Video surveillance continues to play a vital role in the fight against crime as security and safety concerns rise. With network cameras and CCTV systems becoming essential for business, integrators and installers must ensure that they are able to position themselves as trusted advisors to their customers to help provide the best possible security solution.
With this in mind, there needs to be a shift in attitude away from considering network cameras as a commodity and more as a significant component of a solution that can add true business value to suit each customer’s individual requirements. To accommodate this, system integrators must work closely with customers in the planning and pre-installation stage of a project in order to offer the best fit that can not only protect that customer’s business, but also potentially offer enhanced benefits beyond security.
The video surveillance landscape is rapidly moving away from the tick-box approach of previous years. It has never been more important than it is today for installers and resellers to acknowledge this new reality.
The planning stage is key to building a fit-for-purpose video surveillance system. Close co-operation between the integrator and customer is vital at this point – when the purpose of the installation, security equipment specifications and technical requirements are confirmed. The eventual video surveillance solution will have several components: cameras, access control, network infrastructure, storage and VMS (video management software) for managing the systems. And there are a number of considerations that must be taken into account for the integrator to make the best recommendation for each of these. These include:
Defining the parameters
The first stage of the process will be to determine the primary purpose for the surveillance installation, as this will dictate the recommended solution. For example, does the customer need video surveillance in order to monitor movement of people, monitor for missing or moved objects, or as a business tool? Video surveillance is primarily used for crime detection or prevention, but we are seeing these systems increasingly used as a business tool adding more value to organisations.
A key example of this is in the retail industry, where more and more retailers are using video to map movement of customers in order to ensure optimum product placement and increased foot flow, which can help drive sales.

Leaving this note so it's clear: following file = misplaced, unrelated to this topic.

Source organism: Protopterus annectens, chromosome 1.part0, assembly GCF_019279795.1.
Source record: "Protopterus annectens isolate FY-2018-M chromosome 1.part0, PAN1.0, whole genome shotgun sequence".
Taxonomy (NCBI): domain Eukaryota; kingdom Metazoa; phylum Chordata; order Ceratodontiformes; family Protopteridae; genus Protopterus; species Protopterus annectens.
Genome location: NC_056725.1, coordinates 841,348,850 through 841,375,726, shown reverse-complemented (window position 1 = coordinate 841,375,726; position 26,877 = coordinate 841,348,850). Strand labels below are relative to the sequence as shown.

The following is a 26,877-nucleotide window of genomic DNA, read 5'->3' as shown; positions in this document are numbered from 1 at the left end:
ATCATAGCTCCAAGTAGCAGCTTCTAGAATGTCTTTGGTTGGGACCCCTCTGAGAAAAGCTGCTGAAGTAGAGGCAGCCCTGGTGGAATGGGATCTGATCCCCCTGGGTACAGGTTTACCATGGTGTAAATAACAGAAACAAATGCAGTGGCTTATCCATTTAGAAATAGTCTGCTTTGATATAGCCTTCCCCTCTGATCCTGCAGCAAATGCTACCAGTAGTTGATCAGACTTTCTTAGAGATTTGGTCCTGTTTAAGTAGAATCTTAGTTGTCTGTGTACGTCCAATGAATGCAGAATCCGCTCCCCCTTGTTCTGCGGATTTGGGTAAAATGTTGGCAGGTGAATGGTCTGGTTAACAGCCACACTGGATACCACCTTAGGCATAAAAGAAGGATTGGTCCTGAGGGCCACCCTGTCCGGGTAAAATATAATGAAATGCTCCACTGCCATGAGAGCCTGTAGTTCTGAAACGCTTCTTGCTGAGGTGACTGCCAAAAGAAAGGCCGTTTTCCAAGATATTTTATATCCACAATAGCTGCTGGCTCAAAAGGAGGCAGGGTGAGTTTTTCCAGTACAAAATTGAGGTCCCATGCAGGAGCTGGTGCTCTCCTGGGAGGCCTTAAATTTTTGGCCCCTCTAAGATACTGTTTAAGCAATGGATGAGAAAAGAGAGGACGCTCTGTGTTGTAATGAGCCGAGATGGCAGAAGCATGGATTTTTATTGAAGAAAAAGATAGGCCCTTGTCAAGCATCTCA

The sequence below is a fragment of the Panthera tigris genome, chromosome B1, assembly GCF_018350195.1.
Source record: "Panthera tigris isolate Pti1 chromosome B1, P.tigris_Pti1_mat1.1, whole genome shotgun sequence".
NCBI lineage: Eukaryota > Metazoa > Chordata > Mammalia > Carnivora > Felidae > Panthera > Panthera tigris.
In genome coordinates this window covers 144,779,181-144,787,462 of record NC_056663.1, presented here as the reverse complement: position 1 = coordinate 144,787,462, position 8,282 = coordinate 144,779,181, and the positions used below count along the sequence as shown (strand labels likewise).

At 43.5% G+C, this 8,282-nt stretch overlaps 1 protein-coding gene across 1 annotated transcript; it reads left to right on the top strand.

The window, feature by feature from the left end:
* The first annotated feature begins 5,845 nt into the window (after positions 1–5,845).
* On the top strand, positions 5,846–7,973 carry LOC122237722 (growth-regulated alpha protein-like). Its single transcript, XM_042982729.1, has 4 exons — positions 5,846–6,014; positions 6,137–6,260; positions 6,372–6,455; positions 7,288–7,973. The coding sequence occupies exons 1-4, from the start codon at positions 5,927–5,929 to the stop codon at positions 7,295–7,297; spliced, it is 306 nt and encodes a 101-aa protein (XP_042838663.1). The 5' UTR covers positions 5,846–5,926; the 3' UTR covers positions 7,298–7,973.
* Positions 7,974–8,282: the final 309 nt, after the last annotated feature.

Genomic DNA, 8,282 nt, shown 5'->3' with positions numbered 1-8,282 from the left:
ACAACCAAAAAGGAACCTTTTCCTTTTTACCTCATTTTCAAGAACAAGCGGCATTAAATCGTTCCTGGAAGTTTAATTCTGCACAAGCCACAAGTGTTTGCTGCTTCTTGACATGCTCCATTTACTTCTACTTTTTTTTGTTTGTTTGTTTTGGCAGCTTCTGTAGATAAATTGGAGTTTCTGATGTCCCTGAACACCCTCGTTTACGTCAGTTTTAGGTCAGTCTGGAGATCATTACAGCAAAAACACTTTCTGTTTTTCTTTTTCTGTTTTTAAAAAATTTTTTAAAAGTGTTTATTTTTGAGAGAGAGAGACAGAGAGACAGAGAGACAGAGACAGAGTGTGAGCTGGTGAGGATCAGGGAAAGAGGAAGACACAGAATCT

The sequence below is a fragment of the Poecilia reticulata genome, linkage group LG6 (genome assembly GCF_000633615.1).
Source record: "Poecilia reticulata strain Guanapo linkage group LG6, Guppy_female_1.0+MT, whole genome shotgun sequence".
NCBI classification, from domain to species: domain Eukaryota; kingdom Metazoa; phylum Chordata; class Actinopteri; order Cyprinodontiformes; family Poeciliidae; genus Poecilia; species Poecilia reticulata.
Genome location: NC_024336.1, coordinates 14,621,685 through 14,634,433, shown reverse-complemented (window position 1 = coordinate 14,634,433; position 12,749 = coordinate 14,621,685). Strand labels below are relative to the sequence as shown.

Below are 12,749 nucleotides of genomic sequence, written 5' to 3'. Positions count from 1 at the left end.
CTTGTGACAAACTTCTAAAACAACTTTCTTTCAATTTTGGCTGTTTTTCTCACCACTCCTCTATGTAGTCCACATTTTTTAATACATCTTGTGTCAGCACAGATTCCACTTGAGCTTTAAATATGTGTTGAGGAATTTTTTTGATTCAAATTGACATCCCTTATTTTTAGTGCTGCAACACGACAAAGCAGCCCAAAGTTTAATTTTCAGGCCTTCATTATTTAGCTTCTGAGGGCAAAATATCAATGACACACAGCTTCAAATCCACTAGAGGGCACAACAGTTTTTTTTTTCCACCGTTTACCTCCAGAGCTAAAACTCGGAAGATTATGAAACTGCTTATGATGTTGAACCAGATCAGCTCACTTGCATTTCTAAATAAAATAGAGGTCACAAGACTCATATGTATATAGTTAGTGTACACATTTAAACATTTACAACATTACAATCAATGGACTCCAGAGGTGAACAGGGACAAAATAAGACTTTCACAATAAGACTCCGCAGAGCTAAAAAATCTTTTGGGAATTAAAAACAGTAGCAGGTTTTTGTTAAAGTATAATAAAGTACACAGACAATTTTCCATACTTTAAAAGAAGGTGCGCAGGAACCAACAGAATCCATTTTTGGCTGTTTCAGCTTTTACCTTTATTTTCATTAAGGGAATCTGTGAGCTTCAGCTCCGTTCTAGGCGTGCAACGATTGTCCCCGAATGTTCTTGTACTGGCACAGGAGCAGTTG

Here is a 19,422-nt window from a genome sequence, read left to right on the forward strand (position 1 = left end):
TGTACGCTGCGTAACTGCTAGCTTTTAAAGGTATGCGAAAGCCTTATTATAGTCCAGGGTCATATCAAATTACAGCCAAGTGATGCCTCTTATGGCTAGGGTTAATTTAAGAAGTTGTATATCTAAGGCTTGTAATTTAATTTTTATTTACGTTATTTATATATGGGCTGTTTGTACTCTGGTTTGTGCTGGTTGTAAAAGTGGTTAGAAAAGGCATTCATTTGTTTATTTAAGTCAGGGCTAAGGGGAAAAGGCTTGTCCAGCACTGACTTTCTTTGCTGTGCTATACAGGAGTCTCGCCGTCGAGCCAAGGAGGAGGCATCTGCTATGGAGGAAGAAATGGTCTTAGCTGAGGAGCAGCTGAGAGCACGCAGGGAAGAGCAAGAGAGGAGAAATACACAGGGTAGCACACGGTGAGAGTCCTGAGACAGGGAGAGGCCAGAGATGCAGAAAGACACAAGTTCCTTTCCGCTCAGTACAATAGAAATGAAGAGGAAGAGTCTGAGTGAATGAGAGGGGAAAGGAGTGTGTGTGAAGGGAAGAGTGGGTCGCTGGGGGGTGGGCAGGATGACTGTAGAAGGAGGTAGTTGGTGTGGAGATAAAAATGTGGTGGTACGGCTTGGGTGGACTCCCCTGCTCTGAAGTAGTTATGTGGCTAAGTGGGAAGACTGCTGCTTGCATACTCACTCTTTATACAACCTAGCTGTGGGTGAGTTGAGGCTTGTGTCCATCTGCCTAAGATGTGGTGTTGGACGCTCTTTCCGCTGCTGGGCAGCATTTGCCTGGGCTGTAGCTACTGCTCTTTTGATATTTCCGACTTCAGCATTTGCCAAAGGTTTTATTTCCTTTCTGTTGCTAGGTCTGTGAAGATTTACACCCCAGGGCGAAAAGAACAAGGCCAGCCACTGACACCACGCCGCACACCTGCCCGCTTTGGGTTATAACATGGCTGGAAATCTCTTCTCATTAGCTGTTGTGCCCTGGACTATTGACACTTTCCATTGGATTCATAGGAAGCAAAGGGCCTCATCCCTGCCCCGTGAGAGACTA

Where surveillance is in an outdoor environment such as a car park, an HD system with high quality zoom capability will be most useful, for example, when required to zoom in on vehicle licence plates.
Going digital for a digital age
Once the purpose of the video surveillance has been established, determining the type of camera system becomes easier. Businesses are increasingly opting for digital IP network cameras as opposed to analogue CCTV systems. These IP cameras have a number of benefits including remote accessibility, better image quality, more effective video management and no limit on the number of cameras on the system. Integrators should be in a position to recommend the type of IP camera that works best for the customer, determining how to balance the capability and functionality of the camera, with that of the VMS software or central network video recorder (NVR).
Adding a HD network camera system to a customer’s existing network infrastructure can have a significant impact on bandwidth and network connectivity. The integrator must assess the impact this will have on the customer’s network performance in order to ensure that it does not adversely affect the connectivity or interrupt business critical applications. Bandwidth will also be affected by whether the system is unicast (one-to-one) or multicast (one-to-many), which will depend on the number of clients monitoring the feed.
The integrator and customer should also consider the monitoring, recording and storage of footage prior to installation. How will the system be monitored, and will this be recorded 24/7? The recording and storage period will also be vital. Local legislation can affect how long data should be held for and what businesses can do with footage once they have it.
The importance of software
Integrators should work with the end-user to determine what level of product interoperability is required for the specific project. The capability of the software to integrate seamlessly with the whole system, not just the cameras, is extremely important in delivering the right solution for the client.
There is no such thing as a ‘one-size fits all’ approach to video surveillance anymore. The final surveillance solution should offer real business value rather than simply meeting compliance needs. Those resellers and system integrators that embrace this new landscape and opportunity will be the most successful in the long run.
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